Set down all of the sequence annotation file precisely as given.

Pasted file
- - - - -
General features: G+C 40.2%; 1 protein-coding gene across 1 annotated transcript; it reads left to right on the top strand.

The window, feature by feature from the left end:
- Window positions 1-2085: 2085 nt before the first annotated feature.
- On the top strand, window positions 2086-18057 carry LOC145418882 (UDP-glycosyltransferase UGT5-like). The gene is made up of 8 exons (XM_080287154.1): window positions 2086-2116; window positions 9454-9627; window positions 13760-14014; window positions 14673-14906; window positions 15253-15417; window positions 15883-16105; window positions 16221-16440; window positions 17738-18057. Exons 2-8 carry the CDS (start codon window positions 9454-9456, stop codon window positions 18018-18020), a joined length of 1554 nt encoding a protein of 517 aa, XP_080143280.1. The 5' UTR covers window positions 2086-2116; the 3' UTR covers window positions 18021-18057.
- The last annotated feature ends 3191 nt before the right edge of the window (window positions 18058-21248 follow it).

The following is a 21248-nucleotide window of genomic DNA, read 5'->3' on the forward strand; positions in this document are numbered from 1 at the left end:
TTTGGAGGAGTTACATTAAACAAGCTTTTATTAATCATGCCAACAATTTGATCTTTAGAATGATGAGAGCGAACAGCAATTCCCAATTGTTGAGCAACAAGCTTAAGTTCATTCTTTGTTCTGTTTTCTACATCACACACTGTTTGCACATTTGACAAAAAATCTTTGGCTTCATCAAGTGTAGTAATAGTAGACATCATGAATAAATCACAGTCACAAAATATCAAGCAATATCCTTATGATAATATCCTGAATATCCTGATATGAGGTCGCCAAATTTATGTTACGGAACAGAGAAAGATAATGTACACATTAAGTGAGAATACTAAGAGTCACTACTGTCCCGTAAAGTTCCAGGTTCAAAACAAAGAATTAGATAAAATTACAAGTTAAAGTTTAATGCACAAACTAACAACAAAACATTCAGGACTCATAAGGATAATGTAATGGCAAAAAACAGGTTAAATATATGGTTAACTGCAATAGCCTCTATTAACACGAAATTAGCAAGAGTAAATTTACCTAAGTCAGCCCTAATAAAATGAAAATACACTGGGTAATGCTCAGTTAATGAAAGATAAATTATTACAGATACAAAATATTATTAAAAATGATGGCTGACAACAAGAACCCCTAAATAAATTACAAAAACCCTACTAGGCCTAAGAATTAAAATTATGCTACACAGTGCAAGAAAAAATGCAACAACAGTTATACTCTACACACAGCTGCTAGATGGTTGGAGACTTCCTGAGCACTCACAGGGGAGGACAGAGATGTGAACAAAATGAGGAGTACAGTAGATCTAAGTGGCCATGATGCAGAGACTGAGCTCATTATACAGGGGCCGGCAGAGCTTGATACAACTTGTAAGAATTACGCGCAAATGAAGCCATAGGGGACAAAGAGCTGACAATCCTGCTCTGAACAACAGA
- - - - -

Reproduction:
General features: G+C 40.2%; 1 protein-coding gene across 1 annotated transcript; it reads left to right on the top strand.

The window, feature by feature from the left end:
- Window positions 1-2085: 2085 nt before the first annotated feature.
- On the top strand, window positions 2086-18057 carry LOC145418882 (UDP-glycosyltransferase UGT5-like). The gene is made up of 8 exons (XM_080287154.1): window positions 2086-2116; window positions 9454-9627; window positions 13760-14014; window positions 14673-14906; window positions 15253-15417; window positions 15883-16105; window positions 16221-16440; window positions 17738-18057. Exons 2-8 carry the CDS (start codon window positions 9454-9456, stop codon window positions 18018-18020), a joined length of 1554 nt encoding a protein of 517 aa, XP_080143280.1. The 5' UTR covers window positions 2086-2116; the 3' UTR covers window positions 18021-18057.
- The last annotated feature ends 3191 nt before the right edge of the window (window positions 18058-21248 follow it).

The following is a 21248-nucleotide window of genomic DNA, read 5'->3' on the forward strand; positions in this document are numbered from 1 at the left end:
TTTGGAGGAGTTACATTAAACAAGCTTTTATTAATCATGCCAACAATTTGATCTTTAGAATGATGAGAGCGAACAGCAATTCCCAATTGTTGAGCAACAAGCTTAAGTTCATTCTTTGTTCTGTTTTCTACATCACACACTGTTTGCACATTTGACAAAAAATCTTTGGCTTCATCAAGTGTAGTAATAGTAGACATCATGAATAAATCACAGTCACAAAATATCAAGCAATATCCTTATGATAATATCCTGAATATCCTGATATGAGGTCGCCAAATTTATGTTACGGAACAGAGAAAGATAATGTACACATTAAGTGAGAATACTAAGAGTCACTACTGTCCCGTAAAGTTCCAGGTTCAAAACAAAGAATTAGATAAAATTACAAGTTAAAGTTTAATGCACAAACTAACAACAAAACATTCAGGACTCATAAGGATAATGTAATGGCAAAAAACAGGTTAAATATATGGTTAACTGCAATAGCCTCTATTAACACGAAATTAGCAAGAGTAAATTTACCTAAGTCAGCCCTAATAAAATGAAAATACACTGGGTAATGCTCAGTTAATGAAAGATAAATTATTACAGATACAAAATATTATTAAAAATGATGGCTGACAACAAGAACCCCTAAATAAATTACAAAAACCCTACTAGGCCTAAGAATTAAAATTATGCTACACAGTGCAAGAAAAAATGCAACAACAGTTATACTCTACACACAGCTGCTAGATGGTTGGAGACTTCCTGAGCACTCACAGGGGAGGACAGAGATGTGAACAAAATGAGGAGTACAGTAGATCTAAGTGGCCATGATGCAGAGACTGAGCTCATTATACAGGGGCCGGCAGAGCTTGATACAACTTGTAAGAATTACGCGCAAATGAAGCCATAGGGGACAAAGAGCTGACAATCCTGCTCTGAACAACAGA